Kids These Days: A Visual Comparison







Further Reading: 

So Sexy, So Soon

How Fantasy Becomes Reality: Seeing Through Media Influence

Pornified: How Pornography is Damaging Our Lives, Our Relationships, and Our Families


3 responses to “Kids These Days: A Visual Comparison

  1. My Aunt Eileen could have posted this in 1996, swapping the 1996 photos for 1966. Those shorts on that girl in the leather jacket? Those wouldn’t fly with my Aunt Eileen. Even with the leggings the shape of her legs, halfway up her thighs, is in plain view. Scandalous. I don’t harbor any illusions about the kind of kid I was, the kind of kids my friends were, in the 90s and early 00s. We were, compared to kids before us, more provocative in our dress and looser in our interactions. Skirts got shorter, leggings as pants briefly became a ‘thing,’ and young men everywhere exposed their undergarments as a fashion statement. Nobody I knew matched up to the 90210 ‘kids,’ who were still very provocative for their time. If you want to make a point about the continued (not just recently began once you finished adolescence) sexualization of marketing to teenagers, you’re going to need to start way, way, WAY earlier than 1991.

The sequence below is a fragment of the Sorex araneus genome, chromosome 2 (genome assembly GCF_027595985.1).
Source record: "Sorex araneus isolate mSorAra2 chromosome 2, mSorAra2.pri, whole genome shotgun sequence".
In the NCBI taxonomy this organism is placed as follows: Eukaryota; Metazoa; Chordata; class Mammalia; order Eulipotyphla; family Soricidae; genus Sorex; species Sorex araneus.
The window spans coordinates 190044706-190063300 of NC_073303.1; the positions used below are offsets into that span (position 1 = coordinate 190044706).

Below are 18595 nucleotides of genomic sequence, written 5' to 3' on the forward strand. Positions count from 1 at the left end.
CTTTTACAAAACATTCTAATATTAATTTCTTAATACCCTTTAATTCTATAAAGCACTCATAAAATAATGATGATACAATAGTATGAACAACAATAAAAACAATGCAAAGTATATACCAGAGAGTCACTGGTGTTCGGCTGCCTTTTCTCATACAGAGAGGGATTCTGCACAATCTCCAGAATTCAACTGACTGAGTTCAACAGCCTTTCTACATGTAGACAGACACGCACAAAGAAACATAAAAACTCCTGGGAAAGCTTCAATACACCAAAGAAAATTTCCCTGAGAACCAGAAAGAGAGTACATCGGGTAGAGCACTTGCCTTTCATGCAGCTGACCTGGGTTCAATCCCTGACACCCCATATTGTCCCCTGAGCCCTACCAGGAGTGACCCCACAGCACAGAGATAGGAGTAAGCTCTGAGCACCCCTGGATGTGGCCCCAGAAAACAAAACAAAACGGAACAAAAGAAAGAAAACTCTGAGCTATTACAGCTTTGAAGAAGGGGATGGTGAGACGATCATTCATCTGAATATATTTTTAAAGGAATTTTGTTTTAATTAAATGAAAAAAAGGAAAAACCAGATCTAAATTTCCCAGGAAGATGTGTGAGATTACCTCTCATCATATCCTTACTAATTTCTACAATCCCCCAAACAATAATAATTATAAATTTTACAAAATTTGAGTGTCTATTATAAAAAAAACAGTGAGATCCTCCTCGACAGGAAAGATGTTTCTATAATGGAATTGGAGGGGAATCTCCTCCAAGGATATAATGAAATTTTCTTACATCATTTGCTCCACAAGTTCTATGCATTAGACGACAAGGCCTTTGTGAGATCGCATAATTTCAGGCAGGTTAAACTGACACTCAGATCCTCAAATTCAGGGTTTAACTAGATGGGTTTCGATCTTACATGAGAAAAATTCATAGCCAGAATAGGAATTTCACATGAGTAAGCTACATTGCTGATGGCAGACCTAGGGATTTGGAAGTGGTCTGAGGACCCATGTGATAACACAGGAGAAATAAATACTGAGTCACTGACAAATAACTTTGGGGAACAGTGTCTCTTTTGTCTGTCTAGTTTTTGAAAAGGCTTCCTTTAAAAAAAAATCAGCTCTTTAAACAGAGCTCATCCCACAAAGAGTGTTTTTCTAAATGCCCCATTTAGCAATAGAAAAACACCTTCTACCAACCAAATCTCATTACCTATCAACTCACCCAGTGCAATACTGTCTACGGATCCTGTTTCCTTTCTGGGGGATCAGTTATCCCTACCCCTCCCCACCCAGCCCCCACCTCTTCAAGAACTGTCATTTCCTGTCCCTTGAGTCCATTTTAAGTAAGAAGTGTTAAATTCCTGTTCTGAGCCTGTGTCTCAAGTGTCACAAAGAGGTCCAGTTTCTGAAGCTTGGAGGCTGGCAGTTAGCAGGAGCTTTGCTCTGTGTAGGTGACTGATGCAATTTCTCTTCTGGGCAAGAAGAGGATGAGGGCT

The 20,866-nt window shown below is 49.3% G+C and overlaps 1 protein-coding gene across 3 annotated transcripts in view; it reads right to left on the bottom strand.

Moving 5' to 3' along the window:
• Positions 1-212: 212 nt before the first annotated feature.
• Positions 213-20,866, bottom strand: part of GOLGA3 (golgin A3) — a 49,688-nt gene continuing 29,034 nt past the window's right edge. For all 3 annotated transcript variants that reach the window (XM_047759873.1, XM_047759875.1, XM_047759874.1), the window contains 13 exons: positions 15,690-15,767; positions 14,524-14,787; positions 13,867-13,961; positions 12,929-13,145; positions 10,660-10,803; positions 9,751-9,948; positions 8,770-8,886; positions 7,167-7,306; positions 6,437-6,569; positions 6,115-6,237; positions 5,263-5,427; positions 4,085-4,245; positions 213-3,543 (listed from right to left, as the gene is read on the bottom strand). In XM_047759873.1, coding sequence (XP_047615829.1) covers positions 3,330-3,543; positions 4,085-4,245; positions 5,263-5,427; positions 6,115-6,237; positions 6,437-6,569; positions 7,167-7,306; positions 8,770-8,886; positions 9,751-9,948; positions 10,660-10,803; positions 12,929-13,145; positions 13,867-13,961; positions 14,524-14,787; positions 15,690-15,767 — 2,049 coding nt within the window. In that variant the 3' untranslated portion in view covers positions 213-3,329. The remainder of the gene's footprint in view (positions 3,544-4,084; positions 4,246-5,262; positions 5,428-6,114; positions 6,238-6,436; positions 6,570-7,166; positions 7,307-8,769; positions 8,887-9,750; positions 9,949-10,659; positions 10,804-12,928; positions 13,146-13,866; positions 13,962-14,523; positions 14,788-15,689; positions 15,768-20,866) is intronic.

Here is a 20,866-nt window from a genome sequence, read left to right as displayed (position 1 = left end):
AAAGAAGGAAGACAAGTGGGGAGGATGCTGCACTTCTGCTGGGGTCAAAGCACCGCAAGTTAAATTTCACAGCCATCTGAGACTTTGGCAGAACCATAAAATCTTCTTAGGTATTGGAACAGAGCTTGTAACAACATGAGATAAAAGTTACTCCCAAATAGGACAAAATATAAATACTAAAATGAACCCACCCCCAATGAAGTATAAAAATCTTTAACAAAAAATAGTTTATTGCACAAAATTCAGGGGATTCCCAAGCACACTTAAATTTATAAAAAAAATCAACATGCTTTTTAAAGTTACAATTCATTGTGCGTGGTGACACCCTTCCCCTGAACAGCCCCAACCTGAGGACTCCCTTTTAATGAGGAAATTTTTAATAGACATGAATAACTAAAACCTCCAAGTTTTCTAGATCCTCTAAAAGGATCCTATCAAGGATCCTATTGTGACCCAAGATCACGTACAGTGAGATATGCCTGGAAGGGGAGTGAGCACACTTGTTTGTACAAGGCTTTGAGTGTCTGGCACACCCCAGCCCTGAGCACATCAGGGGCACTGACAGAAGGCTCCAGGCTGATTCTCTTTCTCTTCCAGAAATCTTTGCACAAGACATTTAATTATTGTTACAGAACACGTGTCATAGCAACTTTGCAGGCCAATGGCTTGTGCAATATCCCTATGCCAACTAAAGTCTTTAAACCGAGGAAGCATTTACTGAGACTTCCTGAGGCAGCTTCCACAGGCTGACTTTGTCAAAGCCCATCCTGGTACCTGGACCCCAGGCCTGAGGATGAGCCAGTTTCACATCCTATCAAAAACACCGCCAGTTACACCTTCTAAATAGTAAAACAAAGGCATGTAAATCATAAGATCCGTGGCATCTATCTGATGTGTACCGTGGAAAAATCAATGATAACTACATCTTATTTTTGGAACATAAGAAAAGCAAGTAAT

• Styles have been getting more and less revealing since Eve tore down that first fig leaf (and Clarissa had a much racier ensemble in the opening credits, with a midriff top and heeled boots.) I did not really assert any point at all, just presented some visual information that related to sociological texts. The kids I sub at the local high school often wear much more than the kids at my early 00s high school did. What is more interesting to me is that the kids from the 90s and early aughts shows look like people I might actually have known. Real kids and teenagers (except for the middle-aged high schoolers of 90210.) The “kids” on similar shows now are adults wearing cocktail dresses and stripper heels to school, with their insanely polished cut-and-dye jobs, dental engineering, and designer duds. The kids just ten to twenty years ago were a somewhat relateable, attainable picture. Contrast that with the Photoshopping and fashion week ensemble on Victoria Justice. The industry standard for teens these days looks like no high school kid I’ve ever seen, and I see plenty of real-life teens on a daily basis. I didn’t go back further than the nineties because I was thinking about the images of young women I saw as a child versus the ones my nieces have been/are being presented with. I included shows that I watched with characters I held up as role models when I was as young as five years old, as well as including popular characters who my peers emulated in middle and high school.

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